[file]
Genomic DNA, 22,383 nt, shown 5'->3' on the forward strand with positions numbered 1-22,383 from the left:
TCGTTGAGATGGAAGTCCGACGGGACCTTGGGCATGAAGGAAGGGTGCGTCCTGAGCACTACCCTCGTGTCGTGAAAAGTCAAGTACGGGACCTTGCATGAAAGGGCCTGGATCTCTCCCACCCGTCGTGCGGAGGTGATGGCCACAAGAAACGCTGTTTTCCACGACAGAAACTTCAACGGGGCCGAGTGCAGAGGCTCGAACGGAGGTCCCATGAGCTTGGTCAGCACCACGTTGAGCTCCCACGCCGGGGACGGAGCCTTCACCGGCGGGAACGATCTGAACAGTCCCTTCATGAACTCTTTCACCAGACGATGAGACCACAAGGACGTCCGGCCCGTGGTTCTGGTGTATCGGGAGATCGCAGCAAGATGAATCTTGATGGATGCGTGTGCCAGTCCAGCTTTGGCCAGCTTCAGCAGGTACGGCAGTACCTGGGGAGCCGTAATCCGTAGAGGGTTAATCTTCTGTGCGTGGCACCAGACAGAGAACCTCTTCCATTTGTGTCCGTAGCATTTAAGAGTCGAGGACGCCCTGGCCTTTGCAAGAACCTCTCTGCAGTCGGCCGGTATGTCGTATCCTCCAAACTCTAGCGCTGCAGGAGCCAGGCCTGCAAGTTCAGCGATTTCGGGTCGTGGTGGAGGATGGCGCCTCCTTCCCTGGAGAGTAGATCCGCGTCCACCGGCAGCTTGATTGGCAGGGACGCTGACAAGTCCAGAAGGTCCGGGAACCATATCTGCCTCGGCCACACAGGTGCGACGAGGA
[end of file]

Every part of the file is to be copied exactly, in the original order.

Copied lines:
Genomic DNA, 22,383 nt, shown 5'->3' on the forward strand with positions numbered 1-22,383 from the left:
TCGTTGAGATGGAAGTCCGACGGGACCTTGGGCATGAAGGAAGGGTGCGTCCTGAGCACTACCCTCGTGTCGTGAAAAGTCAAGTACGGGACCTTGCATGAAAGGGCCTGGATCTCTCCCACCCGTCGTGCGGAGGTGATGGCCACAAGAAACGCTGTTTTCCACGACAGAAACTTCAACGGGGCCGAGTGCAGAGGCTCGAACGGAGGTCCCATGAGCTTGGTCAGCACCACGTTGAGCTCCCACGCCGGGGACGGAGCCTTCACCGGCGGGAACGATCTGAACAGTCCCTTCATGAACTCTTTCACCAGACGATGAGACCACAAGGACGTCCGGCCCGTGGTTCTGGTGTATCGGGAGATCGCAGCAAGATGAATCTTGATGGATGCGTGTGCCAGTCCAGCTTTGGCCAGCTTCAGCAGGTACGGCAGTACCTGGGGAGCCGTAATCCGTAGAGGGTTAATCTTCTGTGCGTGGCACCAGACAGAGAACCTCTTCCATTTGTGTCCGTAGCATTTAAGAGTCGAGGACGCCCTGGCCTTTGCAAGAACCTCTCTGCAGTCGGCCGGTATGTCGTATCCTCCAAACTCTAGCGCTGCAGGAGCCAGGCCTGCAAGTTCAGCGATTTCGGGTCGTGGTGGAGGATGGCGCCTCCTTCCCTGGAGAGTAGATCCGCGTCCACCGGCAGCTTGATTGGCAGGGACGCTGACAAGTCCAGAAGGTCCGGGAACCATATCTGCCTCGGCCACACAGGTGCGACGAGGA